Make it a thriller, not vanilla

Last week I had the pleasure of listening to Richard Reed, one of the co-founders of Innocent Drinks, speak about his approach to business.

Innocent has been one of my favourite brands for some time. I think the tone of its communications is spot on, whether that’s its website, advertising, Twitter feed or product packaging. Next time you’re in your local supermarket, I dare you not to pick up an Innocent smoothie and smile at how basic details like ingredients and consumer contact information are described on the label. Down to earth and not too fussy, and it’s probably no coincidence that Richard Reed comes across the same way when he speaks.

But you don’t become a multi-millionaire entrepreneur on appearances alone. Richard’s talk last week was built around 10 ways to succeed in business, and there’s far more to his and the Innocent story than saying or writing things in a nice way. I’m not going to recount all 10 here, but there was one that struck me in particular – not least because it chimed with something else that inspired me a few days earlier.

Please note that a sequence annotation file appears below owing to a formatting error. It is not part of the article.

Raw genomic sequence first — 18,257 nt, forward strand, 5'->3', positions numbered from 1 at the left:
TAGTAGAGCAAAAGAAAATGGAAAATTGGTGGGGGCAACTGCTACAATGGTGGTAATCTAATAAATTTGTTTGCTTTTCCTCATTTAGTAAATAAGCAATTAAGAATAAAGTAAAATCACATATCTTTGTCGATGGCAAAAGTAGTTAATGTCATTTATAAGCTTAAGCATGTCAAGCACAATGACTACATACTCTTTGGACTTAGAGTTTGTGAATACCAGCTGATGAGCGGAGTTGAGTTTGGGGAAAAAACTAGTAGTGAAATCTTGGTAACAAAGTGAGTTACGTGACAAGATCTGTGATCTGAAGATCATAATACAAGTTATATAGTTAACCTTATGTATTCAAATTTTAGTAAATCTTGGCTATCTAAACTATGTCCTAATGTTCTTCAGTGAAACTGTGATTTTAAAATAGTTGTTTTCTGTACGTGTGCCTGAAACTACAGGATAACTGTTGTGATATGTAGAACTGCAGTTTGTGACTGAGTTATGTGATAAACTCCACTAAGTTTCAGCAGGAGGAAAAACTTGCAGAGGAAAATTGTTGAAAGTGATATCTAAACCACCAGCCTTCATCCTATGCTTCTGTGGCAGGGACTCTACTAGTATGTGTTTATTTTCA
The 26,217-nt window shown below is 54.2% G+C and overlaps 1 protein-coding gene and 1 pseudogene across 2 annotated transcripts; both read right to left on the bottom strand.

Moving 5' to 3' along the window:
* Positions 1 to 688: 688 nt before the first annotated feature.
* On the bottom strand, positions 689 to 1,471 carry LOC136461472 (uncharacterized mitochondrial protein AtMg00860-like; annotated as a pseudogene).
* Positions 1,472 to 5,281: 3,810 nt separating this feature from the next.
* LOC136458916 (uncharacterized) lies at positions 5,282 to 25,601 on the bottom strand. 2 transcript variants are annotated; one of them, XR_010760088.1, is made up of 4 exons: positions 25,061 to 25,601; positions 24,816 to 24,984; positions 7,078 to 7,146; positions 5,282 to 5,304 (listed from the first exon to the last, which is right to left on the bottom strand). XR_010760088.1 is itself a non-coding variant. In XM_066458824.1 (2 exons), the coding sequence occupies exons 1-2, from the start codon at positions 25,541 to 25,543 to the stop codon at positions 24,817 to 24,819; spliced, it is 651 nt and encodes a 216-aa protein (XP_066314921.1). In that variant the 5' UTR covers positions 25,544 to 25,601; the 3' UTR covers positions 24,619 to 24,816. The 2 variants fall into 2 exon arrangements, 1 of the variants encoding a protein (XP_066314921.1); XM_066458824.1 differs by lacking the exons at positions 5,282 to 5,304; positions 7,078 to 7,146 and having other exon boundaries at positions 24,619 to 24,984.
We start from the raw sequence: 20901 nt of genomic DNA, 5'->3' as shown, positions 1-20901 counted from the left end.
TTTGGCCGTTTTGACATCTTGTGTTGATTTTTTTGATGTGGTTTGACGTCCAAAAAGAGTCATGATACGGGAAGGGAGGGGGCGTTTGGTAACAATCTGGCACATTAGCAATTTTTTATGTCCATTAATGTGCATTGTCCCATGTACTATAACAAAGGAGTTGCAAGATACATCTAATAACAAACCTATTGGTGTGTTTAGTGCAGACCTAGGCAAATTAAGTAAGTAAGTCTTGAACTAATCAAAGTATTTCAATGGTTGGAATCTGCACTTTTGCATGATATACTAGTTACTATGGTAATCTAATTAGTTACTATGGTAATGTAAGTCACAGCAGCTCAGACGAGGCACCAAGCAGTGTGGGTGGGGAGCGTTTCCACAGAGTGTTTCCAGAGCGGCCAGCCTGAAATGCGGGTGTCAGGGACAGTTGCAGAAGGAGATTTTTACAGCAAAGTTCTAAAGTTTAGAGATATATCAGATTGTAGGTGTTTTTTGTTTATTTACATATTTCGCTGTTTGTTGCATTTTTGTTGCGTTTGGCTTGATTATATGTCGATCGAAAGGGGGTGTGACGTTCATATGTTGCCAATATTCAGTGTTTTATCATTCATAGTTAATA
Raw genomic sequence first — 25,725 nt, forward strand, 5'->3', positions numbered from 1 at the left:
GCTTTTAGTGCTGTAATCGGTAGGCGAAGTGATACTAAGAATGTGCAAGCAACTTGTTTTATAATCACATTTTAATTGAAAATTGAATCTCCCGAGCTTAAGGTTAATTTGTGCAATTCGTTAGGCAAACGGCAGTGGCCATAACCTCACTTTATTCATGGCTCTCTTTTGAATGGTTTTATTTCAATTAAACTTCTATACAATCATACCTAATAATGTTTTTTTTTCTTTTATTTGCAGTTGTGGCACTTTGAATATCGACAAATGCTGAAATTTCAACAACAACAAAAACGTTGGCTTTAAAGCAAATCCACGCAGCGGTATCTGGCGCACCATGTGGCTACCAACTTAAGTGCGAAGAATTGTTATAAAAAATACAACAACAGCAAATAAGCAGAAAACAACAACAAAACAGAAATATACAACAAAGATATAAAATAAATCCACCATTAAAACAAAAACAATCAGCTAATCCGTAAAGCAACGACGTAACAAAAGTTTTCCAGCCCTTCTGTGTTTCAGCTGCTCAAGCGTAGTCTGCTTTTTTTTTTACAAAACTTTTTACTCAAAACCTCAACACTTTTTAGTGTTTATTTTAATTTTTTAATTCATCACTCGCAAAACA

“Chase beauty,” he said. In other words, don’t underestimate the power of making things beautiful in business. Take pride in the things you make and do. A very similar sentiment to one expressed by Tim Colman in his excellent guest blog post earlier this month, which I only caught up with last week: “Be brave – be better than alright.”

I don’t think many people set out to produce work that’s just OK – but if we’re honest, we’ve probably all had to settle for that more often than we’d like. Sometimes there’s no question that you need to be pragmatic in the circumstances you face. Deadline pressure, competing priorities, having to achieve consensus – all different ways that what we wanted to look, read or go to plan so brilliantly can end up being watered down.

I doubt Innocent would be the success story it is – the brand may not even have existed – if Richard Reed and his fellow founders had allowed the beauty of what they wanted to achieve to be eroded at the outset. For me, it’s a timely reminder not just to set the bar high when it comes to quality and creativity, but to keep the faith when the questions and challenges start coming or the clock is ticking.

So thanks to the wise words of Richard and Tim, I for one will be on my guard the next time that threatening streak of vanilla appears on the horizon.


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